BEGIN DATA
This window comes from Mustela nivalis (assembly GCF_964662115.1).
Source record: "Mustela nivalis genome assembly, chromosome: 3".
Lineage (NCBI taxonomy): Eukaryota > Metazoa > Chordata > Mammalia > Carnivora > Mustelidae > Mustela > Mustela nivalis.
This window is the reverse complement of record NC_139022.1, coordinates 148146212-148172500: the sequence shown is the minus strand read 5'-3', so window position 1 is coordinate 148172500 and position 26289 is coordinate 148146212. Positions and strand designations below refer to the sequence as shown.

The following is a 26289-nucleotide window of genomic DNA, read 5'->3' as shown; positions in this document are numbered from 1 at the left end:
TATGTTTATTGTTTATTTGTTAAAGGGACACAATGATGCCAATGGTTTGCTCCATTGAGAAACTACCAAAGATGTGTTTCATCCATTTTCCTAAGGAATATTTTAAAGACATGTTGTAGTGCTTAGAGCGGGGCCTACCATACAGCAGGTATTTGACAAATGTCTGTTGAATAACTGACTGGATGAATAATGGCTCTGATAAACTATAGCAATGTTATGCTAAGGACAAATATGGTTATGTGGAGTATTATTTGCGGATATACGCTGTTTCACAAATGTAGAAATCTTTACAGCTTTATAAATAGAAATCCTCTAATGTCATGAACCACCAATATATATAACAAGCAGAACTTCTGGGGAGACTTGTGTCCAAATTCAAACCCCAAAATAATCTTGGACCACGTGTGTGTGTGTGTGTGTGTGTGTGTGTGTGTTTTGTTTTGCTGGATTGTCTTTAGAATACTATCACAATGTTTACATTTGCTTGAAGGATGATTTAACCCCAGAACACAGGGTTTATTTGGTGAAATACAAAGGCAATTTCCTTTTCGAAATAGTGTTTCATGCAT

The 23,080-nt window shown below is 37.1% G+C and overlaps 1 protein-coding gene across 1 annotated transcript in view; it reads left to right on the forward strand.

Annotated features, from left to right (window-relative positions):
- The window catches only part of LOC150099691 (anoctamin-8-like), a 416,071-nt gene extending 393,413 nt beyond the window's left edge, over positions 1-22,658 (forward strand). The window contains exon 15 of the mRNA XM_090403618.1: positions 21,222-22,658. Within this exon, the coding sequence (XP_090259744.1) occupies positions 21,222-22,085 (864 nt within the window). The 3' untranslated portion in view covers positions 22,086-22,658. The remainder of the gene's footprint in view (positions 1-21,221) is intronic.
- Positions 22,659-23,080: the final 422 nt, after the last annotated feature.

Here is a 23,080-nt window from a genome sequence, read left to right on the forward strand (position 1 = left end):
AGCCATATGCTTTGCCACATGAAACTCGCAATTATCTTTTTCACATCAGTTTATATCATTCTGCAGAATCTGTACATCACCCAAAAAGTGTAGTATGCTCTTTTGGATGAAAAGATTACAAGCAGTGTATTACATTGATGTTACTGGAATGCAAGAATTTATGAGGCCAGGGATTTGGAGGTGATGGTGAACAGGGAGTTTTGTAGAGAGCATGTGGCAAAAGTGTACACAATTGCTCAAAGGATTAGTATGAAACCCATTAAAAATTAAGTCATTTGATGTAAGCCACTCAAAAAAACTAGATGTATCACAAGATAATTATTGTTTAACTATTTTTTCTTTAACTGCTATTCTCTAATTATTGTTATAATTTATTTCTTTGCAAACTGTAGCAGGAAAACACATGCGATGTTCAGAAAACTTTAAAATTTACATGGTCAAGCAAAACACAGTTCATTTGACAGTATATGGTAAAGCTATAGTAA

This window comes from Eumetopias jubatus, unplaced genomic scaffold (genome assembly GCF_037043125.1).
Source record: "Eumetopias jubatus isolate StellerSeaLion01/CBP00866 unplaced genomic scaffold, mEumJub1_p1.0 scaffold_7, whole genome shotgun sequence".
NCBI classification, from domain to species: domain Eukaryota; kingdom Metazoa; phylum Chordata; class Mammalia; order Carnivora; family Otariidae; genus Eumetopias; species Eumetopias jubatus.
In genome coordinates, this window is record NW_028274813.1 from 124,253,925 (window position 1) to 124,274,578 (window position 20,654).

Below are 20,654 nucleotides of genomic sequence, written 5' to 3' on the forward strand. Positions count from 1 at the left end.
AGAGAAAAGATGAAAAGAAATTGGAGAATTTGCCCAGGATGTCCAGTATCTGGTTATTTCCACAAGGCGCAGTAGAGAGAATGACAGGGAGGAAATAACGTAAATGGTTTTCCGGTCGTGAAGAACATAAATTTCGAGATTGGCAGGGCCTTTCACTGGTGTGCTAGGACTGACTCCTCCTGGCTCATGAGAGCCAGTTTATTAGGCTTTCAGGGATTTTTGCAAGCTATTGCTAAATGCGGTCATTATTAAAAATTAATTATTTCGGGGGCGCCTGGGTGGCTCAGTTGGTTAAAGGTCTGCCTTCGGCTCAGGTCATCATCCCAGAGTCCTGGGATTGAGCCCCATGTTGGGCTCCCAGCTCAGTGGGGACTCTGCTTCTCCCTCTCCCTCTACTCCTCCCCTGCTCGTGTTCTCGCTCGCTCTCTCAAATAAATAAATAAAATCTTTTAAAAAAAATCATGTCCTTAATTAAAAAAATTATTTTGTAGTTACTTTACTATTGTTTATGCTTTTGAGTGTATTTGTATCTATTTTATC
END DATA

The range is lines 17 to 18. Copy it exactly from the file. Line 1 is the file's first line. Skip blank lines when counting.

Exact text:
Below are 20,654 nucleotides of genomic sequence, written 5' to 3' on the forward strand. Positions count from 1 at the left end.
AGAGAAAAGATGAAAAGAAATTGGAGAATTTGCCCAGGATGTCCAGTATCTGGTTATTTCCACAAGGCGCAGTAGAGAGAATGACAGGGAGGAAATAACGTAAATGGTTTTCCGGTCGTGAAGAACATAAATTTCGAGATTGGCAGGGCCTTTCACTGGTGTGCTAGGACTGACTCCTCCTGGCTCATGAGAGCCAGTTTATTAGGCTTTCAGGGATTTTTGCAAGCTATTGCTAAATGCGGTCATTATTAAAAATTAATTATTTCGGGGGCGCCTGGGTGGCTCAGTTGGTTAAAGGTCTGCCTTCGGCTCAGGTCATCATCCCAGAGTCCTGGGATTGAGCCCCATGTTGGGCTCCCAGCTCAGTGGGGACTCTGCTTCTCCCTCTCCCTCTACTCCTCCCCTGCTCGTGTTCTCGCTCGCTCTCTCAAATAAATAAATAAAATCTTTTAAAAAAAATCATGTCCTTAATTAAAAAAATTATTTTGTAGTTACTTTACTATTGTTTATGCTTTTGAGTGTATTTGTATCTATTTTATC